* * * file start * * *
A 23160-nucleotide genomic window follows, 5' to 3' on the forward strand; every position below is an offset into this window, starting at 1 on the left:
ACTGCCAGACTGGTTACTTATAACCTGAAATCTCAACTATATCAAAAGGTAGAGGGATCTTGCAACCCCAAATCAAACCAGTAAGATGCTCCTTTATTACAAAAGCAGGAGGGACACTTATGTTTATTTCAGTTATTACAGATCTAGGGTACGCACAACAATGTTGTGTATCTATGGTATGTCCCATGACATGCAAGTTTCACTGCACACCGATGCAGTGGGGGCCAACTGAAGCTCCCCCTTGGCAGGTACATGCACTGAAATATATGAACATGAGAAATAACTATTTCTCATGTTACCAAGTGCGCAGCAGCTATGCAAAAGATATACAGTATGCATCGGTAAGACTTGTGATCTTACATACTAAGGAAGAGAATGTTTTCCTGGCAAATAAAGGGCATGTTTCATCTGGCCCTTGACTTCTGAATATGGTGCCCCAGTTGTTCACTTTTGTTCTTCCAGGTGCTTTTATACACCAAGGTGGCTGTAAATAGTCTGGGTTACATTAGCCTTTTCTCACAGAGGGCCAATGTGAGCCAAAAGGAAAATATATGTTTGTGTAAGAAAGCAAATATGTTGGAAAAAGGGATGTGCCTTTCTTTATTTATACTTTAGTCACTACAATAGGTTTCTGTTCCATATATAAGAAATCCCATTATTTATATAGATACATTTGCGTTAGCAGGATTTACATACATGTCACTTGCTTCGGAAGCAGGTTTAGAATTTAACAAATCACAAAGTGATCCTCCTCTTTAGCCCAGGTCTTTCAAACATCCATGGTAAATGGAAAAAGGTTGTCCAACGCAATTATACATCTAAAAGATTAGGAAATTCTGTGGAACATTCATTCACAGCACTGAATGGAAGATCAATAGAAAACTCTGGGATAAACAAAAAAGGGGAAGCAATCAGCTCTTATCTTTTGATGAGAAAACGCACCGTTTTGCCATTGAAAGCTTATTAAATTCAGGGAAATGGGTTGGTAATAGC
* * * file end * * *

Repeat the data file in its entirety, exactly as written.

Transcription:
A 23160-nucleotide genomic window follows, 5' to 3' on the forward strand; every position below is an offset into this window, starting at 1 on the left:
ACTGCCAGACTGGTTACTTATAACCTGAAATCTCAACTATATCAAAAGGTAGAGGGATCTTGCAACCCCAAATCAAACCAGTAAGATGCTCCTTTATTACAAAAGCAGGAGGGACACTTATGTTTATTTCAGTTATTACAGATCTAGGGTACGCACAACAATGTTGTGTATCTATGGTATGTCCCATGACATGCAAGTTTCACTGCACACCGATGCAGTGGGGGCCAACTGAAGCTCCCCCTTGGCAGGTACATGCACTGAAATATATGAACATGAGAAATAACTATTTCTCATGTTACCAAGTGCGCAGCAGCTATGCAAAAGATATACAGTATGCATCGGTAAGACTTGTGATCTTACATACTAAGGAAGAGAATGTTTTCCTGGCAAATAAAGGGCATGTTTCATCTGGCCCTTGACTTCTGAATATGGTGCCCCAGTTGTTCACTTTTGTTCTTCCAGGTGCTTTTATACACCAAGGTGGCTGTAAATAGTCTGGGTTACATTAGCCTTTTCTCACAGAGGGCCAATGTGAGCCAAAAGGAAAATATATGTTTGTGTAAGAAAGCAAATATGTTGGAAAAAGGGATGTGCCTTTCTTTATTTATACTTTAGTCACTACAATAGGTTTCTGTTCCATATATAAGAAATCCCATTATTTATATAGATACATTTGCGTTAGCAGGATTTACATACATGTCACTTGCTTCGGAAGCAGGTTTAGAATTTAACAAATCACAAAGTGATCCTCCTCTTTAGCCCAGGTCTTTCAAACATCCATGGTAAATGGAAAAAGGTTGTCCAACGCAATTATACATCTAAAAGATTAGGAAATTCTGTGGAACATTCATTCACAGCACTGAATGGAAGATCAATAGAAAACTCTGGGATAAACAAAAAAGGGGAAGCAATCAGCTCTTATCTTTTGATGAGAAAACGCACCGTTTTGCCATTGAAAGCTTATTAAATTCAGGGAAATGGGTTGGTAATAGC